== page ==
University of California, Berkeley
Stephen Hinshaw is Professor of Psychology at UC Berkeley, where he was Department Chair from 2004-2011, and Vice Chair of Psychiatry at UC San Francisco. He received his B.A. from Harvard (summa cum laude), and his doctorate in clinical psychology from UCLA. His work focuses on developmental psychopathology. He has directed summer research programs and conducted longitudinal studies for boys and (more recently) for girls with externalizing disorders, having received over $18 million in NIH funding.
Hinshaw has authored over 275 publications plus 10 books, including The Mark of Shame: Stigma of Mental Illness and an Agenda for Change (Oxford, 2007), The Triple Bind: Saving our Teenage Girls from Today’s Pressures (Random House, 2009), and The ADHD Explosion: Myths, Medications, Money, and Today’s Push for Performance (Oxford, 2014).
He is editor of Psychological Bulletin, the most cited journal in psychology, and is a fellow of the Association for Psychological Science, the American Psychological Association, and the American Association for the Advancement of Science (AAAS). He received California’s Distinguished Scientific Contribution in Psychology Award and Berkeley’s Distinguished Teaching Award. His 24-lecture series for the Teaching Company, “Origins of the Human Mind,” was released in 2010.
UC Berkeley Department of Psychology: http://psychology.berkeley.edu/people/stephen-hinshaw
Robert Wood Johnson Foundation Investigator Awards in Health Policy Research: http://investigatorawards.org/investigators/stephen-hinshaw
Hinshaw, S. P. (1999). Psychosocial intervention for childhood ADHD: Etiologic and developmental themes, comorbidity, and integration with pharmacotherapy. In D. Cicchetti & S. L. Toth (Eds.), Rochester Symposium on Developmental Psychopathology (Vol. 9): Developmental approaches to prevention and intervention (pp. 221-270). Rochester, NY: University of Rochester Press.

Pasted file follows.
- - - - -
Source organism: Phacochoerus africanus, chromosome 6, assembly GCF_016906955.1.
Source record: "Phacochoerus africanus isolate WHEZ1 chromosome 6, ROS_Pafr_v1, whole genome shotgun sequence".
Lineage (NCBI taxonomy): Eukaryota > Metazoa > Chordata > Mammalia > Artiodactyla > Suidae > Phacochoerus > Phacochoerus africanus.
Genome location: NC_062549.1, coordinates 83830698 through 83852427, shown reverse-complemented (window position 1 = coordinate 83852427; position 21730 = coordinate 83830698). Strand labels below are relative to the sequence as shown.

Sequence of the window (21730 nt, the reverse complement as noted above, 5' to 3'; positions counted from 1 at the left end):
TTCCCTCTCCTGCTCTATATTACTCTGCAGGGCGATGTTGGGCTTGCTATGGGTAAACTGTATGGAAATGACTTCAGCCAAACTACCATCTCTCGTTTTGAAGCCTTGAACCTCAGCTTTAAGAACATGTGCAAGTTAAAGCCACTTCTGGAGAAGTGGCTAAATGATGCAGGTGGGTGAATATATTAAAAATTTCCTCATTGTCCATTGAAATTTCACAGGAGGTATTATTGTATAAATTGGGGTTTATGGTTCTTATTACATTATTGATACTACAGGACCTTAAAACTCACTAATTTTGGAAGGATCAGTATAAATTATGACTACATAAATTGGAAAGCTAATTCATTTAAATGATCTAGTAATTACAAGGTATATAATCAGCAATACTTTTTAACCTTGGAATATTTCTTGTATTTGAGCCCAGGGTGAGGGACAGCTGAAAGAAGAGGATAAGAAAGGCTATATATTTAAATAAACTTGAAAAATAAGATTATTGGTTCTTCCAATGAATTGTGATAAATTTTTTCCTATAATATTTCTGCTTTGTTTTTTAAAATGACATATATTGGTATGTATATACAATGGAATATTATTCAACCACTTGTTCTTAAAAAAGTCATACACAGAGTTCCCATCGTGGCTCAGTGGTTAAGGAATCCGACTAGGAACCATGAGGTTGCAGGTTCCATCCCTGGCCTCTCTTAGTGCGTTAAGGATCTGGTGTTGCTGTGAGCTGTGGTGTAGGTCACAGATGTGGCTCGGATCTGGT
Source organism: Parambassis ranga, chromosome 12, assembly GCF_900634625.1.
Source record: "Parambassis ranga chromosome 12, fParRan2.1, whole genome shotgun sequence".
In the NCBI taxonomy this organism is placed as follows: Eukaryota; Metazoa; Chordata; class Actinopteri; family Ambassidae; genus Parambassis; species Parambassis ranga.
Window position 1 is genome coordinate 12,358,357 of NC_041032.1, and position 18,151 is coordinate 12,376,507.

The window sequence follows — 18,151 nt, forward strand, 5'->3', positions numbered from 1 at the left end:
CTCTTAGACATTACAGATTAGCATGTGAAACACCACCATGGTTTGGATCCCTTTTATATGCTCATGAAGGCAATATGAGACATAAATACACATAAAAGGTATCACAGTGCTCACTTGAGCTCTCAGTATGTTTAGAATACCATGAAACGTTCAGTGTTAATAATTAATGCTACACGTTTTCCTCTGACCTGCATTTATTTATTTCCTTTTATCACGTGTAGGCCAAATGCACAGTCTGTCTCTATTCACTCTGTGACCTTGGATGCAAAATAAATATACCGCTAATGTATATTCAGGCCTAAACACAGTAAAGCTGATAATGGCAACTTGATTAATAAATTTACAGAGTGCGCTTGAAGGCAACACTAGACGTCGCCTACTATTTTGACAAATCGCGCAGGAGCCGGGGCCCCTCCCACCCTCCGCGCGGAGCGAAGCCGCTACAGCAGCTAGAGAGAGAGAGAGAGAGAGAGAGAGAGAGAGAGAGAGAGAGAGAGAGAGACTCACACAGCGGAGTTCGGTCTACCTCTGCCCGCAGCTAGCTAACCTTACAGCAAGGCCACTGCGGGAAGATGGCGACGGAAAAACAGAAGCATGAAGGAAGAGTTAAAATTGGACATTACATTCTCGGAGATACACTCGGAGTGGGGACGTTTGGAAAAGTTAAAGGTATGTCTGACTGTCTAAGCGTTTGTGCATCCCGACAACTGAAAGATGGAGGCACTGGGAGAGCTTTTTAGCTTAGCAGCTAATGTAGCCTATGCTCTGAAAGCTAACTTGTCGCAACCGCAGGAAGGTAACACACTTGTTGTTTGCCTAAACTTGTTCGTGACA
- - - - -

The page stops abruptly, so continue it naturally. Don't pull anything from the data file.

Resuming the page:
MTA Cooperative Group. (1999a). Fourteen-month randomized clinical trial of treatment strategies for attention-deficit hyperactivity disorder. Archives of General Psychiatry, 56, 1073-1086.
Hinshaw, S. P., Owens, E. B., Wells, K.C., Kraemer, H.C., Abikoff, H.B., Arnold, L.E., Conners, C. K.,
Elliott, G., Greenhill, L.L., Hechtman, L., Hoza, B., Jensen, P.S., March, J.S., Newcorn, J., Pelham, W.E., Swanson, J.M., Vitiello, B., & Wigal, T. (2000). Family processes and treatment outcome in the MTA: Negative/ineffective parenting practices in relation to multimodal treatment. Journal of Abnormal Child Psychology, 28, 555-568.
Hinshaw, S. P. (2006). Attention-deficit hyperactivity disorder. In P. C. Kendall (Ed.), Child and adolescent therapy: Cognitive-behavioral procedures (3rd ed., pp. 46-68). New York: Guilford.
Hinshaw, S. P. (2007). The mark of shame: Stigma of mental illness and an agenda for change. New York: Oxford University Press.
Hinshaw, S. P., & Stier, A. (2008). Stigma in relation to mental disorders. Annual Review of Clinical Psychology, 4, 269-293.
Scheffler, R. M., Brown, T., Fulton, B., Hinshaw, S. P., Levine, P., & Stone, S. I. (2009). Positive association between ADHD medication use and academic achievement during elementary school. Pediatrics, 123, 1273-1279.
Hinshaw, S. P., Owens, E. B., Zalecki, C., Huggins, S. P., Montenegro-Nevado, A., Schrodek, E., & Swanson, E. N. (2012). Prospective follow-up of girls with attention-deficit hyperactivity disorder into young adulthood: Continuing impairment includes elevated risk for suicide attempts and self-injury. Journal of Consulting and Clinical Psychology, 80, 1041-1051.
Hinshaw, S. P. (2013). Developmental psychopathology as a scientific discipline: Rationale, principles, and recent advances. In T. P. Beauchaine & S. P. Hinshaw (Eds.), Child and adolescent psychopathology (2nd ed., pp. 1-18). Hoboken, NJ: Wiley.